Mary Jackson lowers her eyes, though only for a second. “If you were a white male,” a higher-up asked her, “would you wish to become an engineer?” It is the year 1961. Every NASA employee stationed at the Langley Research Center in Hampton, Virginia must help achieve the impossible: launch the first American to orbit around Earth. But at this moment, as a Black female mathematician of the civil rights era, Jackson must imagine a world where she never dealt with racism or sexism. “I wouldn’t have to,” Jackson says. “I’d already be one.”
You often cheer for Jackson, who became NASA’s first Black female engineer, while watching Hidden Figures. The Ted Melfi-directed film is a family-friendly retelling of the moments leading up to the late John Glenn’s 1962 space mission, though from the oft-ignored perspective of Jackson and her colleagues Katherine Johnson (Taraji P. Henson) and Dorothy Vaughan (Octavia Spencer) at Langley’s colored women-only wing. (Obituaries of Glenn, who died December 8, don’t mention how he personally requested that Johnson calculate the coordinates for his safe landing.) Last month, during an advance screening at Atlantic Station, Janelle Monáe, who takes on the role of Jackson in the film, made sure to introduce these women as “new American heroes.”
“In the same ways that we had George Washington Carver, we had Dr. [Martin Luther] King, or we had all the other men and women that we know about through history, these women, in my opinion, can stand right beside them,” she said the next day. “When they went to work every single day, dealing with institutionalized racism and sexism, they were dealing with discrimination and all of these horrible issues that tried to stop them from achieving their dreams and their goals. Still, they persevered and ultimately, they won that war. That act within itself is a form of heroism.”
The chief protagonist in Monáe’s albums, 2010’s The ArchAndroid and 2013’s The Electric Lady, is an android, Cindi Mayweather. She initially gained attention because of how Cindi’s world modeled after Fritz Lang’s 1927 dystopian masterpiece Metropolis — how her David Bowie-meets-Prince space-funk is meant to make you feel transported.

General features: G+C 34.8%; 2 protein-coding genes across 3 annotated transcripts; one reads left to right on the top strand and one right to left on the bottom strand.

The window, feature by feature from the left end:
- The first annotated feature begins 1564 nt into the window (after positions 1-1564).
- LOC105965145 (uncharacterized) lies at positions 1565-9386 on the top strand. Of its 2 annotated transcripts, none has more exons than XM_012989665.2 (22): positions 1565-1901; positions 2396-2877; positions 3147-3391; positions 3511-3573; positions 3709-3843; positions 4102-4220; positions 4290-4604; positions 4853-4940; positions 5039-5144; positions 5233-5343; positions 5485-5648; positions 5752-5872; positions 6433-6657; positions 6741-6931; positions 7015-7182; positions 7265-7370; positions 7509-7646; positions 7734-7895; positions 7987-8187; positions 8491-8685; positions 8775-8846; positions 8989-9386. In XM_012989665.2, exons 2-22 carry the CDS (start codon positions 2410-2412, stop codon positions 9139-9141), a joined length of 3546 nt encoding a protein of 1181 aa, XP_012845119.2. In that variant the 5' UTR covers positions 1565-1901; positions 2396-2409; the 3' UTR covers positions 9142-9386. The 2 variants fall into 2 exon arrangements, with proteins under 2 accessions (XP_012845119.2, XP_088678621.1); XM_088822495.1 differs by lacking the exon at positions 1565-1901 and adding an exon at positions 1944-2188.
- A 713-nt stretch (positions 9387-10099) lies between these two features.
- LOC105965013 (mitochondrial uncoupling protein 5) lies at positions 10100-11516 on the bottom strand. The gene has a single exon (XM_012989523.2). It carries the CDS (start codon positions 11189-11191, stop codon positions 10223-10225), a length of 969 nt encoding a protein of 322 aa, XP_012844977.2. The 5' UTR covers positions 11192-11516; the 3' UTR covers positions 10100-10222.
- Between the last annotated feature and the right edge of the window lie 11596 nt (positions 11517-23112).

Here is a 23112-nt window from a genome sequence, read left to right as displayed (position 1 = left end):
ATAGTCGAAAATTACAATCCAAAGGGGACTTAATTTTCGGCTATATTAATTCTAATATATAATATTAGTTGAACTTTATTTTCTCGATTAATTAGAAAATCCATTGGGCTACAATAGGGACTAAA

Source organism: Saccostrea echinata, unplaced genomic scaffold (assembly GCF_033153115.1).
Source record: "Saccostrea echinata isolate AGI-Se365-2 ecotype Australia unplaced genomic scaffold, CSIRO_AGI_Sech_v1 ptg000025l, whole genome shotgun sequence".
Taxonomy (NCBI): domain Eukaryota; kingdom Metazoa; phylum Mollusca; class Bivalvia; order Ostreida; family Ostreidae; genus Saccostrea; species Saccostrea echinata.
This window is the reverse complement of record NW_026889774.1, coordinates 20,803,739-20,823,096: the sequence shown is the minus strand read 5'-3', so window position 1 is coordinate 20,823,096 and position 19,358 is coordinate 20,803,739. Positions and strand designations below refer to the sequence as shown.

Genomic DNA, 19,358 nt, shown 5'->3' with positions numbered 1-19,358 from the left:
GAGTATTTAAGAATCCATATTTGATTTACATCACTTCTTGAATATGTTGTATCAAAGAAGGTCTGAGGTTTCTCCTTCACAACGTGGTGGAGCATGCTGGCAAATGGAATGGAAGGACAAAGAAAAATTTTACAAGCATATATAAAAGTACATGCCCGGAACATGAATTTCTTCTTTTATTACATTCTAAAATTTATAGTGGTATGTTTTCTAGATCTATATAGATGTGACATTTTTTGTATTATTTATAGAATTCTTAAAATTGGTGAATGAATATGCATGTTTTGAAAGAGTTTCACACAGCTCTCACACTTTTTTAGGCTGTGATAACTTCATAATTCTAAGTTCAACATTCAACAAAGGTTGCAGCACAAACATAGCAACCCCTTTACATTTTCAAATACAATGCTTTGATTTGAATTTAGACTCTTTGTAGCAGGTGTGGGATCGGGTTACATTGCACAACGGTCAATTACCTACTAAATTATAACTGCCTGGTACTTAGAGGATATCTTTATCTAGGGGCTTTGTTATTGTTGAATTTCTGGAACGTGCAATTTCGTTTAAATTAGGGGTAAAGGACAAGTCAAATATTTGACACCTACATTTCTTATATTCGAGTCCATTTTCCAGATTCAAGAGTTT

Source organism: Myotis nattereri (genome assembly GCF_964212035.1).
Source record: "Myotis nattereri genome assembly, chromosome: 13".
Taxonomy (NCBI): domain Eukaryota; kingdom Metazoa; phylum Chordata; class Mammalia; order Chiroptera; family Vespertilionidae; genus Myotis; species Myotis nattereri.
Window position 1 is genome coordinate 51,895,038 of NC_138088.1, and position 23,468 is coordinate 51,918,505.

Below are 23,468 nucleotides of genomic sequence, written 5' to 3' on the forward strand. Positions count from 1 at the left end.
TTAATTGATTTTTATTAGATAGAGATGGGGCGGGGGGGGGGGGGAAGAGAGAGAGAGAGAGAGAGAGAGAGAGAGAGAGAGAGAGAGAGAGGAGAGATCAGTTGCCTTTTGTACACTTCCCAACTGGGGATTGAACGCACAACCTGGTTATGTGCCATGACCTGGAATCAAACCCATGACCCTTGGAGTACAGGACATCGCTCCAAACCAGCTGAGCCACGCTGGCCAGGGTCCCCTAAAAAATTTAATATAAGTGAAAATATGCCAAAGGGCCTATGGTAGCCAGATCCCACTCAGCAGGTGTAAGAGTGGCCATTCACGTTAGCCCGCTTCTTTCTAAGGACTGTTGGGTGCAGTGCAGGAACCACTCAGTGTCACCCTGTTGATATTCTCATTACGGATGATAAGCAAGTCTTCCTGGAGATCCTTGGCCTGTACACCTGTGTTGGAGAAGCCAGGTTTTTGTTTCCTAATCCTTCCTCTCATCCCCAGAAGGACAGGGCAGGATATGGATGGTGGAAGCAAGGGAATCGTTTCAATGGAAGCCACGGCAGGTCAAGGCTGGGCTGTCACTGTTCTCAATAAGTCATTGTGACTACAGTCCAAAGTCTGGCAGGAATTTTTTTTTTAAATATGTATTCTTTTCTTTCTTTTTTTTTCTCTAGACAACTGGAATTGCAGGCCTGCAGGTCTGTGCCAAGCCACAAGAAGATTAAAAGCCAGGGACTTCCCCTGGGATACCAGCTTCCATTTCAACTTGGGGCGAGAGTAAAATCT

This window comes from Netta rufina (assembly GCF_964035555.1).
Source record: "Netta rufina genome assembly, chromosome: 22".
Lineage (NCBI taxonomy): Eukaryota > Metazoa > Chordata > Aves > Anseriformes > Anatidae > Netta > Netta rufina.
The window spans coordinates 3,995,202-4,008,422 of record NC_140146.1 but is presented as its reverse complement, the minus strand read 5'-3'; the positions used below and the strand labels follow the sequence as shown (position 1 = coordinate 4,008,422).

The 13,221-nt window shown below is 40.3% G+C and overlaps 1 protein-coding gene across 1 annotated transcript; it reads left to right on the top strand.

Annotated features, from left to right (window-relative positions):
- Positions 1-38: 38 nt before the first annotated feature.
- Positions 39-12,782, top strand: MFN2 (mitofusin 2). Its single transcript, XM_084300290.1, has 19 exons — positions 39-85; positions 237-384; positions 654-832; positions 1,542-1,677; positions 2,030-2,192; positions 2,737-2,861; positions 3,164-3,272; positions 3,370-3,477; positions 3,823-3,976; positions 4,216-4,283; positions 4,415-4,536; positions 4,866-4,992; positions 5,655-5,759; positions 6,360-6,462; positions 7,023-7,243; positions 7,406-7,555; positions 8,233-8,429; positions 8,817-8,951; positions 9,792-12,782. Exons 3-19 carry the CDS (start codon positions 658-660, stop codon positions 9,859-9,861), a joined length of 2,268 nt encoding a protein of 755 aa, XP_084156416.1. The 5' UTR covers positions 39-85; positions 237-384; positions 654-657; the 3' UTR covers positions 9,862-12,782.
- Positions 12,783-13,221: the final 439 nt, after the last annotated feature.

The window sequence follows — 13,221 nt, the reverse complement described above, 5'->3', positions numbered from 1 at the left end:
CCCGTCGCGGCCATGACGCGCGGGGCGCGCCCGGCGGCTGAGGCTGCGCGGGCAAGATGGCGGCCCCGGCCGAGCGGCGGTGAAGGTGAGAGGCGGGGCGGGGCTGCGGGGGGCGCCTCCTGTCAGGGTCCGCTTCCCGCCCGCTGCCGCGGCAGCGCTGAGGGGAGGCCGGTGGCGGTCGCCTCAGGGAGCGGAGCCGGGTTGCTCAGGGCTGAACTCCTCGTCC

Yet to an extent, depicting what happened at Langley Research Center was a return home for Monáe. Following her big-screen debut in Moonlight, Hidden Figures was another chance for her to show what she learned at the American Musical and Dramatic Academy in New York. It was also filmed in Atlanta, where Big Boi and Puff Daddy discovered her. The old Georgia Archives building stood in for Langley. Other scenes were shot at Morehouse College, where Monáe often performed while forming her crew Wondaland Arts Society. I met Monáe the day after the screening at Spelman College, home to the Octavia E. Butler Society, which honors a chief influence of her music.
Since Jackson died in 2005, Monáe turned to Margot Lee Shetterly, who wrote the book on which Hidden Figures is based. She also spoke with Shetterly’s father, who worked at NASA among these women. She learned how Jackson took graduate-level math and science to be promoted from NASA mathematician (“computer”) to engineer. The film also shows how Jackson asked the city of Hampton for permission to take those courses at the still-segregated Hampton High. To watch Hidden Figures is to wonder whether societal progress will ever keep pace with technological progress — to hold your breath every time a Black woman enters a room often designated for white men.
During those scenes, Monáe remembered how many times someone told her to change her music, or her hair, to succeed.
“I think her feistiness, her fighting spirit, her tenacity, her resilience, and the way that she handled racism and sexism, would’ve been like how I would’ve handled it, honestly,” she says. “For me, it’s so much bigger than just myself. I’m standing up always for the rights of my sisters and us as Black women. She did the same thing. By petitioning and making sure that her voice was heard, you heard the collective voices of all Black women around the world, whose dreams became valid after she won.”
Several months ago, analytical chemist Dr. Raychelle Burks appeared on Al Jazeera to tell Shetterly what Hidden Figures meant to her.
“When I was little, all of my scientifically-minded heroes were fake,” Burks said. “I did not know of any real living people that were doing these extraordinary feats of scientific thinking that look like me — people of color, women of color. . . . While we can get inspired by fictional characters, I think it’s important, and dare I say better, to be able to be inspired by real people of which are tangible and made contributions to our society. So I’m really excited these stories are finally getting told, even if they’re coming decades late.”
In Hidden Figures, Monáe portrays a woman who was actually here on Earth. But in this film, as in her past work, the sky is barely the limit.